The triumph that is the stage adaptation of the film Billy Elliot is all the more remarkable when one considers the many ways it could have gone wrong. Director Stephen Daldry's 2000 movie about a pre-adolescent boy in an English mining town discovering his love of dancing against a background of struggle among striking mine workers was set in 1984, but made excellent use of a score full of '70s songs by T. Rex and several new wave bands. A stage producer might have tried to turn it into a T. Rex jukebox musical, but that ...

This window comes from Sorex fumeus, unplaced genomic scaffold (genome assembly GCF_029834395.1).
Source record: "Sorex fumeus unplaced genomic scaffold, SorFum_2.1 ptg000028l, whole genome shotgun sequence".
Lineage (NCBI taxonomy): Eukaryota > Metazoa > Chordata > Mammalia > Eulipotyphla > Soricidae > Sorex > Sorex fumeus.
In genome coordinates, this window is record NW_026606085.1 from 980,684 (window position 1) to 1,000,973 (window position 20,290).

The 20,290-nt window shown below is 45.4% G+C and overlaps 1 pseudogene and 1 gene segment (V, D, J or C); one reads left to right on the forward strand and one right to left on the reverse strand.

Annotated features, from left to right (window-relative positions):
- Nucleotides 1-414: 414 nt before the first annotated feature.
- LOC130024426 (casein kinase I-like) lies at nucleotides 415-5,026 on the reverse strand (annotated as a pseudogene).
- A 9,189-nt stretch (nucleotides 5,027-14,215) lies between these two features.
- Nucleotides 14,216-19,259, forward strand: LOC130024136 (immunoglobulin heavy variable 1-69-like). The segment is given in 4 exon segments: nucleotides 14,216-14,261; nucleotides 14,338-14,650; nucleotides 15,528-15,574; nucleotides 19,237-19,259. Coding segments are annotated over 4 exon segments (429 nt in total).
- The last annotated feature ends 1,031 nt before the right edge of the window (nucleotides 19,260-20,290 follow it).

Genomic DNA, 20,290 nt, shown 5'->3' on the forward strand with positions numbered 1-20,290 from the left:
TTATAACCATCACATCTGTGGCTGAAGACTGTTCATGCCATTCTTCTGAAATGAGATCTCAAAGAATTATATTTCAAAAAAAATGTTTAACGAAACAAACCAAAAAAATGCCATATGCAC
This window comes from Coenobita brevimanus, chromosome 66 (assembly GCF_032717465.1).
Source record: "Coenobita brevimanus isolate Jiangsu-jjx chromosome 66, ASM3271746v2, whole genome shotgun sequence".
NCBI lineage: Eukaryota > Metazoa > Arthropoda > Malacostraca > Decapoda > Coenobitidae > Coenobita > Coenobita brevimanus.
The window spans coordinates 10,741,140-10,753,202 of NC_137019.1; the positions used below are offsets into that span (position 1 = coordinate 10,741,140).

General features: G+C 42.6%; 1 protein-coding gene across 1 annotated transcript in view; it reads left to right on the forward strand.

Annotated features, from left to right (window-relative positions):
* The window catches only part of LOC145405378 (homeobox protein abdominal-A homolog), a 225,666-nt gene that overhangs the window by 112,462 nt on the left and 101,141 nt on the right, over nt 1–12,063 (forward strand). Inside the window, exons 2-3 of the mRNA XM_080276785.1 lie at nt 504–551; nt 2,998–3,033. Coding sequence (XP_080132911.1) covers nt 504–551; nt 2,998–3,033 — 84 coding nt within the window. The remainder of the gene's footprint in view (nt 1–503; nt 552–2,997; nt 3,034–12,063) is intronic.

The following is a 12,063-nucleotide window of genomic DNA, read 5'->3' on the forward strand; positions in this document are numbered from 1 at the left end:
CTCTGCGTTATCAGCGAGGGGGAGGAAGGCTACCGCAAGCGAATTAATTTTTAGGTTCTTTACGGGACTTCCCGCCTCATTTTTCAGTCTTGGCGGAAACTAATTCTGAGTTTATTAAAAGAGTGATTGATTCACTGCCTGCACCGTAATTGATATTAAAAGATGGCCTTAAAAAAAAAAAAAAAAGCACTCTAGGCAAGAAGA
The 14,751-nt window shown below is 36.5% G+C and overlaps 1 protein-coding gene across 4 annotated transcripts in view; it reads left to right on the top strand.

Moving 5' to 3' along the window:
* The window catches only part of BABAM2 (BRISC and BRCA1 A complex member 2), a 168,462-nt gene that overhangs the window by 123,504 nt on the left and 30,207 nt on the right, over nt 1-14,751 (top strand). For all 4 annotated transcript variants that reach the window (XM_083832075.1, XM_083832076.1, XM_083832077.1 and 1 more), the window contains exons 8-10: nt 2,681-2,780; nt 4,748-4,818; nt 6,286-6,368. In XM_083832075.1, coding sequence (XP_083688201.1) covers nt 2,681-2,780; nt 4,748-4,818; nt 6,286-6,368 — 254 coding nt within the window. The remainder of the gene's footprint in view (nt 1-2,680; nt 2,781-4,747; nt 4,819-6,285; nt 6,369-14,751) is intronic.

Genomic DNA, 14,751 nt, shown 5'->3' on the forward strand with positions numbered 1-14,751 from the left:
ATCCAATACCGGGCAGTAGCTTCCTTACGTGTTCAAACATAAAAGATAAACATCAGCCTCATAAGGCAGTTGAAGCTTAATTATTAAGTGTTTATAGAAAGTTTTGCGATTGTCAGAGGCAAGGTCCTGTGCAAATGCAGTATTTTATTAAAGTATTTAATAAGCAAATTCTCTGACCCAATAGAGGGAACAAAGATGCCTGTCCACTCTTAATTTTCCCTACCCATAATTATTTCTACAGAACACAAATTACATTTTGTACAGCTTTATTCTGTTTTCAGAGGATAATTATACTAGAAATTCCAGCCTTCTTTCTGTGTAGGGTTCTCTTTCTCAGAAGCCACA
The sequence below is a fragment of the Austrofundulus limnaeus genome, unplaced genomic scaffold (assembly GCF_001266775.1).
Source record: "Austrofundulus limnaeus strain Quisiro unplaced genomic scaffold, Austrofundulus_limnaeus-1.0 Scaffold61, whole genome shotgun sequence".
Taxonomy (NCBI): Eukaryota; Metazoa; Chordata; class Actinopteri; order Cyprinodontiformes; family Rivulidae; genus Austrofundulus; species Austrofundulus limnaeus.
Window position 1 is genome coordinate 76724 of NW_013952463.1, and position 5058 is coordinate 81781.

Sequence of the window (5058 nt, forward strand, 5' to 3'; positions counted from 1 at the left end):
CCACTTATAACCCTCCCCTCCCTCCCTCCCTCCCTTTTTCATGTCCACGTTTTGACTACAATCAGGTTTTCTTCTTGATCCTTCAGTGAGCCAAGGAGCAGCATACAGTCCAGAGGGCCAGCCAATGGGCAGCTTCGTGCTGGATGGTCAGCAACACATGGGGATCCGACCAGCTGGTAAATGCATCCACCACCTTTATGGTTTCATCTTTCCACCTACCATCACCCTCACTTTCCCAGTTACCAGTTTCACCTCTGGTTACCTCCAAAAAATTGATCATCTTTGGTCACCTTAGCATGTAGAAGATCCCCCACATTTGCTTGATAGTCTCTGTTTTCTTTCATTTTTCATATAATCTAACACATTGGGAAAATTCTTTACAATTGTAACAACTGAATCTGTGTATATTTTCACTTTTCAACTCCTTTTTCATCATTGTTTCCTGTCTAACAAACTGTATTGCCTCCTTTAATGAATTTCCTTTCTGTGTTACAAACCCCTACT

The triumph that is the stage adaptation of the film Billy Elliot is all the more remarkable when one considers the many ways it could have gone wrong. Director Stephen Daldry's 2000 movie about a pre-adolescent boy in an English mining town discovering his love of dancing against a background of struggle among striking mine workers was set in 1984, but made excellent use of a score full of '70s songs by T. Rex and several new wave bands. A stage producer might have tried to turn it into a T. Rex jukebox musical, but that didn't happen. When The Full Monty, a British film with a similar setting and themes, was made into a musical, the story was moved to the U.S., and an American composer, David Yazbek, brought in. The results weren't embarrassing, by any means, but the British flavor of the piece was lost. That didn't happen to Billy Elliot, either. The hiring of Elton John as composer may have been the most dangerous choice in adapting the work, however. John has enjoyed success with the film-to-stage transfer of The Lion King, of course, and his Aida even won a Tony Award against a weak field in 2000, but he hasn't really been accepted in the musical theater ranks. Billy Elliot, which opened in London on May 11, 2005, should change that. John, who came out of a working-class background and overcame his father's resistance and other social pressures to attend the Royal Academy of Music, must have felt a special affinity for the story of a boy who does exactly the same thing, even though he winds up at the Royal Ballet School. As a result, he hasn't just dashed off a few pop songs that he could have sung himself and called it a score. His two main influences seem to have been the quintessentially English soccer anthem and swing music. The former serves him well in writing the many choral numbers in which the miners declare "solidarity forever" and the police respond derisively. The swing element serves the many dance numbers, and there's plenty of dancing. But if John is gifted in his ability to compose pastiche numbers nearly as good as the originals, he also knows his way around a ballad, and his music for such songs as "The Letter" (sung in the words of the boy's dead mother) and "Electricity" (in which the boy tries to explain how dancing makes him feel) is as appealing as anything he's ever written. But John's music is only one element in the production. An even stronger one is Lee Hall's libretto and lyrics, which bring out the twin aspects of the story, contrasting the miners' troubles with the boy's. Hall captures not only the idealism of socialism as it encountered the harsh policies of Prime Minister Margaret Thatcher's conservative regime, but also Billy Elliot's emergence as a dancer against the odds. And the score is well realized by a cast including Liam Mower in the title role and Haydn Gwynne as the dance teacher. Running 75 minutes, the original London cast recording is an excellent rendition of an excellent musical work. Elton John has done too much good work to call Billy Elliot his greatest achievement, but it is certainly the most outstanding theatrical project with which he has been involved so far, and it finally establishes his claim as a legitimate theater composer. [This edition includes a bonus CD containing three Elton John recordings of songs from the show. His performances of "The Letter" and "Electricity" have the unintended effect of demonstrating how impressive Martin Koch's orchestrations for the show are, since in John's hands they just sound like typical tracks that could be on any Elton John album. But the real corker is John's decision to record his own rendition of "Merry Christmas Maggie Thatcher," the miners' sarcastic holiday song, in which they celebrate Christmas only because it brings the hated prime minister one day closer to her death. This must be the most politically charged song John has ever recorded, and it is especially provocative taken out of the context of the show and...
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